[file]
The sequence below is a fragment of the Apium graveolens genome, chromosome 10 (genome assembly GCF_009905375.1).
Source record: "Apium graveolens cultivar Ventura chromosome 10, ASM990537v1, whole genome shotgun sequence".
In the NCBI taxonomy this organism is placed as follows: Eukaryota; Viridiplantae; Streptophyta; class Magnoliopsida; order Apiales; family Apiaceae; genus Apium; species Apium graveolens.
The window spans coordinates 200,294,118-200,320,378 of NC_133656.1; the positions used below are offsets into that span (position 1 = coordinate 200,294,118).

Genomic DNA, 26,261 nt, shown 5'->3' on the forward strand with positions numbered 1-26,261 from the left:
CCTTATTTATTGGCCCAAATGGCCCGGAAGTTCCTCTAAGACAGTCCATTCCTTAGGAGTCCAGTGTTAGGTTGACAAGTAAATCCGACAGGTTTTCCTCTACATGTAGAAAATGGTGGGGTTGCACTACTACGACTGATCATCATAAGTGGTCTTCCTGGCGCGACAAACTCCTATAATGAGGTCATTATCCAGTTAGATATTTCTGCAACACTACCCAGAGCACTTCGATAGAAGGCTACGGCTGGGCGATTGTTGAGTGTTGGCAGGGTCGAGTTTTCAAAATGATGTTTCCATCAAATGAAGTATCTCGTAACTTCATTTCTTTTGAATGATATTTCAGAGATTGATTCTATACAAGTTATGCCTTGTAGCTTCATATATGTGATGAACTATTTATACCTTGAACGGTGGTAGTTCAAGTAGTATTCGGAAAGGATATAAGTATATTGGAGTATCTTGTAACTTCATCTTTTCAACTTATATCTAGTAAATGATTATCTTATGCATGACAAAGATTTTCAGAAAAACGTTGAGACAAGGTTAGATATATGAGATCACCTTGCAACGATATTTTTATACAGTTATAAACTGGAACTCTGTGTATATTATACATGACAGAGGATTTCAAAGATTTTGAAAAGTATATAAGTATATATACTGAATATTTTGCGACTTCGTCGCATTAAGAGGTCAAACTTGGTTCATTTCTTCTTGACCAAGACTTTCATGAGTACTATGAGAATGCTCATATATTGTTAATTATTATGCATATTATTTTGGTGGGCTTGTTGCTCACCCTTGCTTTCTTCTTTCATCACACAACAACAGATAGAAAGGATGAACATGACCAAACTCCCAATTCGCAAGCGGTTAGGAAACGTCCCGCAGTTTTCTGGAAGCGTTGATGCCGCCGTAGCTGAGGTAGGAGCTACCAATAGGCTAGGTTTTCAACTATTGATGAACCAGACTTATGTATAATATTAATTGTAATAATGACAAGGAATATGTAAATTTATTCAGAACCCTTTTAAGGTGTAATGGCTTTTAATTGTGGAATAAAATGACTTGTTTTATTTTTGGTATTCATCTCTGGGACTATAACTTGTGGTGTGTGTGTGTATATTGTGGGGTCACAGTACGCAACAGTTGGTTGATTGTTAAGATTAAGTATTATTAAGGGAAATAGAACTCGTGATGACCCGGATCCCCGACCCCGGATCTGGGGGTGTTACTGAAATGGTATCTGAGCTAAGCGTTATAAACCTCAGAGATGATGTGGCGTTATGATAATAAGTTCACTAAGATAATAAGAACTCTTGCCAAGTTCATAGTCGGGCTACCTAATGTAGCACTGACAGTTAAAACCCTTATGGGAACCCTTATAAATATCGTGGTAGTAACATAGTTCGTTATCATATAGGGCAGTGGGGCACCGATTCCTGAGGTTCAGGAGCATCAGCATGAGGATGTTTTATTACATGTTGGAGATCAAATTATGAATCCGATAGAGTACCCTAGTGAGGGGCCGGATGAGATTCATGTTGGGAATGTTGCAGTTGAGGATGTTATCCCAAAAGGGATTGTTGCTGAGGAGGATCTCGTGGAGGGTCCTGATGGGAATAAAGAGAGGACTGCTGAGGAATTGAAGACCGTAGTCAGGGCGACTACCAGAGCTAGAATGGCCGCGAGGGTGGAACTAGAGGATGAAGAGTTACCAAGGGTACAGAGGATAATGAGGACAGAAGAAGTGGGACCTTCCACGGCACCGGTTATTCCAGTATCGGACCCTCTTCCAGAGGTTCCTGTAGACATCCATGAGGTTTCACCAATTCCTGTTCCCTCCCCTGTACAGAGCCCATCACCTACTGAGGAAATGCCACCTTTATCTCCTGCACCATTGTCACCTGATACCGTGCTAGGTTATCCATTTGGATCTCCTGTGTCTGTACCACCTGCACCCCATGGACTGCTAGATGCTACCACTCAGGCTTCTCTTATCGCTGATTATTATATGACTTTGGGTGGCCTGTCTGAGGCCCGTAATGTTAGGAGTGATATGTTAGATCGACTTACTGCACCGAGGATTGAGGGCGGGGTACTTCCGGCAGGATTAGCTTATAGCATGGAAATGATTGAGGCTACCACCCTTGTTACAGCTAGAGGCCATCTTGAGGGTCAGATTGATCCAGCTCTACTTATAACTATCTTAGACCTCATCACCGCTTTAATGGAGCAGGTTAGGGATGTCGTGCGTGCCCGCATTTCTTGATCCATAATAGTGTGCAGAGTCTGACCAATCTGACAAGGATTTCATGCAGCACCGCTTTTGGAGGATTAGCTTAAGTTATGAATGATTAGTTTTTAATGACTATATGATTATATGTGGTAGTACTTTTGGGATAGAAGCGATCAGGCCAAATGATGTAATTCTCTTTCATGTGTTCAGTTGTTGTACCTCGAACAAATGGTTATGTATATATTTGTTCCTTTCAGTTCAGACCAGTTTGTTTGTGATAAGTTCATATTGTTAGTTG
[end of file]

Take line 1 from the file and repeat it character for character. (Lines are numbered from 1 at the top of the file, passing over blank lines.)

The sequence below is a fragment of the Apium graveolens genome, chromosome 10 (genome assembly GCF_009905375.1).